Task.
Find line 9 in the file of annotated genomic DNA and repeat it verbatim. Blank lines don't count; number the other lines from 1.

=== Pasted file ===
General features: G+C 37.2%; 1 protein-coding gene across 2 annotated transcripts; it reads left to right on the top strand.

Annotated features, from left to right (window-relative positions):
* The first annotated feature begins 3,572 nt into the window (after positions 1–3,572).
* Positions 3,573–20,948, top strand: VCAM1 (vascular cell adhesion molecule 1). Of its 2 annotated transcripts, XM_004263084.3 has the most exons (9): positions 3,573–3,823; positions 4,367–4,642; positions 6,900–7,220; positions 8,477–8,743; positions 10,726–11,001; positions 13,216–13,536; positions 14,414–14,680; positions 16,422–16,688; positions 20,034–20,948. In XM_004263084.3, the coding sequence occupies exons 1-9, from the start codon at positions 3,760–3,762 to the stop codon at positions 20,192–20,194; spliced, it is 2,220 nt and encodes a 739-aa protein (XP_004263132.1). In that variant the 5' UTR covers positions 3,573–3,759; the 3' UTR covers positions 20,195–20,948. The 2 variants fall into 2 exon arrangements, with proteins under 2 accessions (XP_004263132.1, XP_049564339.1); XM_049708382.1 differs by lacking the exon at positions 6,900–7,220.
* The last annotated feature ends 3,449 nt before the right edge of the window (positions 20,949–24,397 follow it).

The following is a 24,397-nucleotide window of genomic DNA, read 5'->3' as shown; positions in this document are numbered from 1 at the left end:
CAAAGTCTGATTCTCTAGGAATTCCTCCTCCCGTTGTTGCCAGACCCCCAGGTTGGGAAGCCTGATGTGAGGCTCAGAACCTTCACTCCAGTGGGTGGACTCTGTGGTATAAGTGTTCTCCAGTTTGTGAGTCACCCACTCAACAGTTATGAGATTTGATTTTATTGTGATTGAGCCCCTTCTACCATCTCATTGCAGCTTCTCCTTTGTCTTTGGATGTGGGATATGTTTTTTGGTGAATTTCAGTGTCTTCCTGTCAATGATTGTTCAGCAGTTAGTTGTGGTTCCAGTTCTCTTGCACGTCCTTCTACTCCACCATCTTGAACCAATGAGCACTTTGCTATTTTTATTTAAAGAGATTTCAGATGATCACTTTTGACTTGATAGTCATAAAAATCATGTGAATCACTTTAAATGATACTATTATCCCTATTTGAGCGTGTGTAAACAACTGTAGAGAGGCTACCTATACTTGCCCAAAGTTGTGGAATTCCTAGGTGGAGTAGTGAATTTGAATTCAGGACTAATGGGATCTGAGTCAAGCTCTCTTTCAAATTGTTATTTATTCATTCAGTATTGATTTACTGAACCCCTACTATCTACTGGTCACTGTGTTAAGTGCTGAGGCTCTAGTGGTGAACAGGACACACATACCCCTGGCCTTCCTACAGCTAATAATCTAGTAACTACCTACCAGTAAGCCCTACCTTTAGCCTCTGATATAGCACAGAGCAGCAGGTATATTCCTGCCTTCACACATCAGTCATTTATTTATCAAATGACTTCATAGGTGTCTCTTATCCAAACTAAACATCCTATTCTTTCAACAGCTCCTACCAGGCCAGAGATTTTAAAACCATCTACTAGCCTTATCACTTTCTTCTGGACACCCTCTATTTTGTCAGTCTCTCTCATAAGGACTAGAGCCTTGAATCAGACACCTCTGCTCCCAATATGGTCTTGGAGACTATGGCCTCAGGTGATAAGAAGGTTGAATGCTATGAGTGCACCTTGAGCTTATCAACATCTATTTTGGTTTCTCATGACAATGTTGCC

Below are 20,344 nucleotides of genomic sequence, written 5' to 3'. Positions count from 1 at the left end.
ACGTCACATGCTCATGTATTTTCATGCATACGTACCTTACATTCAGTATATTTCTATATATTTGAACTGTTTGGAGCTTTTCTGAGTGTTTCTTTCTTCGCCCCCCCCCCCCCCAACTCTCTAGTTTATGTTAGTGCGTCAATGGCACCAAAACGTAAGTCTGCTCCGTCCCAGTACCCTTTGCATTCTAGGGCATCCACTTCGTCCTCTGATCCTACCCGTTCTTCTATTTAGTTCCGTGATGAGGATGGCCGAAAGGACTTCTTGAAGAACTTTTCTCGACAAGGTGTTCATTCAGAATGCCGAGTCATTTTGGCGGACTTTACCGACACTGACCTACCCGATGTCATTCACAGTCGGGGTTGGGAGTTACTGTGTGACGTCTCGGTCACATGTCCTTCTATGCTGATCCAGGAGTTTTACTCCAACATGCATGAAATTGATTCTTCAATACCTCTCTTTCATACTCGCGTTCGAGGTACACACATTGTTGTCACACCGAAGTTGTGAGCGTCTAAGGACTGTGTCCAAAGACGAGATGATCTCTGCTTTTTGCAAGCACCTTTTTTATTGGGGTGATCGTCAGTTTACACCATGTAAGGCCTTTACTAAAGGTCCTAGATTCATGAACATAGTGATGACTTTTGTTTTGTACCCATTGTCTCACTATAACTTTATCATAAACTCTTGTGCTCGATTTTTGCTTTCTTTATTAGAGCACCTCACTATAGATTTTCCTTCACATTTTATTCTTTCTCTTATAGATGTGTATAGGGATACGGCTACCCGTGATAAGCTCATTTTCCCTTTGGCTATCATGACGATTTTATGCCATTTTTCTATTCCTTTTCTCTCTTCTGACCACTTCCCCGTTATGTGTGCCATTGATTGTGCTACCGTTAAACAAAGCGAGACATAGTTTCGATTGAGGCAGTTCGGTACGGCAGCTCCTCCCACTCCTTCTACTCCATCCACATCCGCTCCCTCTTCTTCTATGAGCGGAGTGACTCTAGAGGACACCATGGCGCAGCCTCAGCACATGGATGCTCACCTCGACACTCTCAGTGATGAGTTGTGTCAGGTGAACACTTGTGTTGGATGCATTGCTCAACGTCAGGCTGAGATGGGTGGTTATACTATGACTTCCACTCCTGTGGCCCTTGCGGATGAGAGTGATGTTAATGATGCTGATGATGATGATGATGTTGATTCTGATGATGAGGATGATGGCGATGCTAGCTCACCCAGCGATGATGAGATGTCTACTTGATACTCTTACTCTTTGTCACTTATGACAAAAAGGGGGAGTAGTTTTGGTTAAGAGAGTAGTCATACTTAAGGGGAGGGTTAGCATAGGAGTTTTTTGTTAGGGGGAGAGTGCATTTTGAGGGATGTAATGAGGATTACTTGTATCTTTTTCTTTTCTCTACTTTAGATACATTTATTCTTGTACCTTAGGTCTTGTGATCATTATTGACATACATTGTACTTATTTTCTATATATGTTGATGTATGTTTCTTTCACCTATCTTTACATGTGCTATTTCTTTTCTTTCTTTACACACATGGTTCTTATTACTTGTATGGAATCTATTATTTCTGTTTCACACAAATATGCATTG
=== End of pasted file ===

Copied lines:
ACGTCACATGCTCATGTATTTTCATGCATACGTACCTTACATTCAGTATATTTCTATATATTTGAACTGTTTGGAGCTTTTCTGAGTGTTTCTTTCTTCGCCCCCCCCCCCCCCAACTCTCTAGTTTATGTTAGTGCGTCAATGGCACCAAAACGTAAGTCTGCTCCGTCCCAGTACCCTTTGCATTCTAGGGCATCCACTTCGTCCTCTGATCCTACCCGTTCTTCTATTTAGTTCCGTGATGAGGATGGCCGAAAGGACTTCTTGAAGAACTTTTCTCGACAAGGTGTTCATTCAGAATGCCGAGTCATTTTGGCGGACTTTACCGACACTGACCTACCCGATGTCATTCACAGTCGGGGTTGGGAGTTACTGTGTGACGTCTCGGTCACATGTCCTTCTATGCTGATCCAGGAGTTTTACTCCAACATGCATGAAATTGATTCTTCAATACCTCTCTTTCATACTCGCGTTCGAGGTACACACATTGTTGTCACACCGAAGTTGTGAGCGTCTAAGGACTGTGTCCAAAGACGAGATGATCTCTGCTTTTTGCAAGCACCTTTTTTATTGGGGTGATCGTCAGTTTACACCATGTAAGGCCTTTACTAAAGGTCCTAGATTCATGAACATAGTGATGACTTTTGTTTTGTACCCATTGTCTCACTATAACTTTATCATAAACTCTTGTGCTCGATTTTTGCTTTCTTTATTAGAGCACCTCACTATAGATTTTCCTTCACATTTTATTCTTTCTCTTATAGATGTGTATAGGGATACGGCTACCCGTGATAAGCTCATTTTCCCTTTGGCTATCATGACGATTTTATGCCATTTTTCTATTCCTTTTCTCTCTTCTGACCACTTCCCCGTTATGTGTGCCATTGATTGTGCTACCGTTAAACAAAGCGAGACATAGTTTCGATTGAGGCAGTTCGGTACGGCAGCTCCTCCCACTCCTTCTACTCCATCCACATCCGCTCCCTCTTCTTCTATGAGCGGAGTGACTCTAGAGGACACCATGGCGCAGCCTCAGCACATGGATGCTCACCTCGACACTCTCAGTGATGAGTTGTGTCAGGTGAACACTTGTGTTGGATGCATTGCTCAACGTCAGGCTGAGATGGGTGGTTATACTATGACTTCCACTCCTGTGGCCCTTGCGGATGAGAGTGATGTTAATGATGCTGATGATGATGATGATGTTGATTCTGATGATGAGGATGATGGCGATGCTAGCTCACCCAGCGATGATGAGATGTCTACTTGATACTCTTACTCTTTGTCACTTATGACAAAAAGGGGGAGTAGTTTTGGTTAAGAGAGTAGTCATACTTAAGGGGAGGGTTAGCATAGGAGTTTTTTGTTAGGGGGAGAGTGCATTTTGAGGGATGTAATGAGGATTACTTGTATCTTTTTCTTTTCTCTACTTTAGATACATTTATTCTTGTACCTTAGGTCTTGTGATCATTATTGACATACATTGTACTTATTTTCTATATATGTTGATGTATGTTTCTTTCACCTATCTTTACATGTGCTATTTCTTTTCTTTCTTTACACACATGGTTCTTATTACTTGTATGGAATCTATTATTTCTGTTTCACACAAATATGCATTG